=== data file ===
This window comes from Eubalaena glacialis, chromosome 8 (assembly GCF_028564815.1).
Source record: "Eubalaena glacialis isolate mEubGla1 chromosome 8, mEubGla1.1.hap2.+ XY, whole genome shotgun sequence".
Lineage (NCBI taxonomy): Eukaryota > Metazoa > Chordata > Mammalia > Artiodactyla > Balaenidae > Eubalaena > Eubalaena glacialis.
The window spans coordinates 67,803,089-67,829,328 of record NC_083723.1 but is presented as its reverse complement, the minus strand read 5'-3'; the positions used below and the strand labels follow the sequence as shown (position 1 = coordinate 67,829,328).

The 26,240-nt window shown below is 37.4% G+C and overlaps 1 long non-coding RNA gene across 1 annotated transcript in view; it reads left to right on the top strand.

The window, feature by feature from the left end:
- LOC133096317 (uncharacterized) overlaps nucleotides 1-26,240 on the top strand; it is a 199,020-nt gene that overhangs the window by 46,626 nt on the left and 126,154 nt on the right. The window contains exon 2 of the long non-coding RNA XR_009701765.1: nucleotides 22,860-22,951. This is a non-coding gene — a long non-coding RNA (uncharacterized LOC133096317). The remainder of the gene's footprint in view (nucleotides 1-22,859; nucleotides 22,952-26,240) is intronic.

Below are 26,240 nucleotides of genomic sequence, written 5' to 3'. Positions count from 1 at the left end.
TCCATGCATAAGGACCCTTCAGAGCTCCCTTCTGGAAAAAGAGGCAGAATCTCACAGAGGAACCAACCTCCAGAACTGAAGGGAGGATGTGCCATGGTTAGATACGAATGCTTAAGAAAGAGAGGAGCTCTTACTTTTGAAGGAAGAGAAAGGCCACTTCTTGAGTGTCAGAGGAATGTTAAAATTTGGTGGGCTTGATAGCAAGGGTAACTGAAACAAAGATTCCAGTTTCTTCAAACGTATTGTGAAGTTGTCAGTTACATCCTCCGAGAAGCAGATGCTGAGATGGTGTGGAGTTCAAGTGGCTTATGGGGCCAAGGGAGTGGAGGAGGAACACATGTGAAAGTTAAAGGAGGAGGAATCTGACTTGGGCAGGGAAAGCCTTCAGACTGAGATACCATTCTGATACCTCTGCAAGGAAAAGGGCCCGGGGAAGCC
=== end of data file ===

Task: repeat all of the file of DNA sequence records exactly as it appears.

This window comes from Eubalaena glacialis, chromosome 8 (assembly GCF_028564815.1).
Source record: "Eubalaena glacialis isolate mEubGla1 chromosome 8, mEubGla1.1.hap2.+ XY, whole genome shotgun sequence".
Lineage (NCBI taxonomy): Eukaryota > Metazoa > Chordata > Mammalia > Artiodactyla > Balaenidae > Eubalaena > Eubalaena glacialis.
The window spans coordinates 67,803,089-67,829,328 of record NC_083723.1 but is presented as its reverse complement, the minus strand read 5'-3'; the positions used below and the strand labels follow the sequence as shown (position 1 = coordinate 67,829,328).

The 26,240-nt window shown below is 37.4% G+C and overlaps 1 long non-coding RNA gene across 1 annotated transcript in view; it reads left to right on the top strand.

The window, feature by feature from the left end:
- LOC133096317 (uncharacterized) overlaps nucleotides 1-26,240 on the top strand; it is a 199,020-nt gene that overhangs the window by 46,626 nt on the left and 126,154 nt on the right. The window contains exon 2 of the long non-coding RNA XR_009701765.1: nucleotides 22,860-22,951. This is a non-coding gene — a long non-coding RNA (uncharacterized LOC133096317). The remainder of the gene's footprint in view (nucleotides 1-22,859; nucleotides 22,952-26,240) is intronic.

Below are 26,240 nucleotides of genomic sequence, written 5' to 3'. Positions count from 1 at the left end.
TCCATGCATAAGGACCCTTCAGAGCTCCCTTCTGGAAAAAGAGGCAGAATCTCACAGAGGAACCAACCTCCAGAACTGAAGGGAGGATGTGCCATGGTTAGATACGAATGCTTAAGAAAGAGAGGAGCTCTTACTTTTGAAGGAAGAGAAAGGCCACTTCTTGAGTGTCAGAGGAATGTTAAAATTTGGTGGGCTTGATAGCAAGGGTAACTGAAACAAAGATTCCAGTTTCTTCAAACGTATTGTGAAGTTGTCAGTTACATCCTCCGAGAAGCAGATGCTGAGATGGTGTGGAGTTCAAGTGGCTTATGGGGCCAAGGGAGTGGAGGAGGAACACATGTGAAAGTTAAAGGAGGAGGAATCTGACTTGGGCAGGGAAAGCCTTCAGACTGAGATACCATTCTGATACCTCTGCAAGGAAAAGGGCCCGGGGAAGCC